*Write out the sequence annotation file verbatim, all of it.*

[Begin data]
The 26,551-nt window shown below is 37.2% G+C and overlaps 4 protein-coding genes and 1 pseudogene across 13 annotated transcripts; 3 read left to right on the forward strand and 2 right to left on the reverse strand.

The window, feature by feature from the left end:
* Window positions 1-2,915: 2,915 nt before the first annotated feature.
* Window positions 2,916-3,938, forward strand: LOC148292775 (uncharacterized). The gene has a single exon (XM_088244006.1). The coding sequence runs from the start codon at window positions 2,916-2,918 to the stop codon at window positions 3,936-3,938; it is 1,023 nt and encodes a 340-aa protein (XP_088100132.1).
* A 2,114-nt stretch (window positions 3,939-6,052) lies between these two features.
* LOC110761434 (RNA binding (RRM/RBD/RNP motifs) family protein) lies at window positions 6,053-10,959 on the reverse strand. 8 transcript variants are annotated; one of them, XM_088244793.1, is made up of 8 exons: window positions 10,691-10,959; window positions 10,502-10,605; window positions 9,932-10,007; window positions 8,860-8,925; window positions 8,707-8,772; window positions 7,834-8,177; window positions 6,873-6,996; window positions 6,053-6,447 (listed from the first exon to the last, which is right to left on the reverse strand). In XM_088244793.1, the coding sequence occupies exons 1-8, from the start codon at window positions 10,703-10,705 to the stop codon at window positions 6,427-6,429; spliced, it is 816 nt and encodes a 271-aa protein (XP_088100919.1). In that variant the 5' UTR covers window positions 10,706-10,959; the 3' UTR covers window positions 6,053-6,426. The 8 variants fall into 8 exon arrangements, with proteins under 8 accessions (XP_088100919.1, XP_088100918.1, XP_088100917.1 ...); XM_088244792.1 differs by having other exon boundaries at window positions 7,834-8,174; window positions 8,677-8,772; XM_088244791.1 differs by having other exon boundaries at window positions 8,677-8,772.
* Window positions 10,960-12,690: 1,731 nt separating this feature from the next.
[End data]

The 26,551-nt window shown below is 37.2% G+C and overlaps 4 protein-coding genes and 1 pseudogene across 13 annotated transcripts; 3 read left to right on the forward strand and 2 right to left on the reverse strand.

The window, feature by feature from the left end:
* Window positions 1-2,915: 2,915 nt before the first annotated feature.
* Window positions 2,916-3,938, forward strand: LOC148292775 (uncharacterized). The gene has a single exon (XM_088244006.1). The coding sequence runs from the start codon at window positions 2,916-2,918 to the stop codon at window positions 3,936-3,938; it is 1,023 nt and encodes a 340-aa protein (XP_088100132.1).
* A 2,114-nt stretch (window positions 3,939-6,052) lies between these two features.
* LOC110761434 (RNA binding (RRM/RBD/RNP motifs) family protein) lies at window positions 6,053-10,959 on the reverse strand. 8 transcript variants are annotated; one of them, XM_088244793.1, is made up of 8 exons: window positions 10,691-10,959; window positions 10,502-10,605; window positions 9,932-10,007; window positions 8,860-8,925; window positions 8,707-8,772; window positions 7,834-8,177; window positions 6,873-6,996; window positions 6,053-6,447 (listed from the first exon to the last, which is right to left on the reverse strand). In XM_088244793.1, the coding sequence occupies exons 1-8, from the start codon at window positions 10,703-10,705 to the stop codon at window positions 6,427-6,429; spliced, it is 816 nt and encodes a 271-aa protein (XP_088100919.1). In that variant the 5' UTR covers window positions 10,706-10,959; the 3' UTR covers window positions 6,053-6,426. The 8 variants fall into 8 exon arrangements, with proteins under 8 accessions (XP_088100919.1, XP_088100918.1, XP_088100917.1 ...); XM_088244792.1 differs by having other exon boundaries at window positions 7,834-8,174; window positions 8,677-8,772; XM_088244791.1 differs by having other exon boundaries at window positions 8,677-8,772.
* Window positions 10,960-12,690: 1,731 nt separating this feature from the next.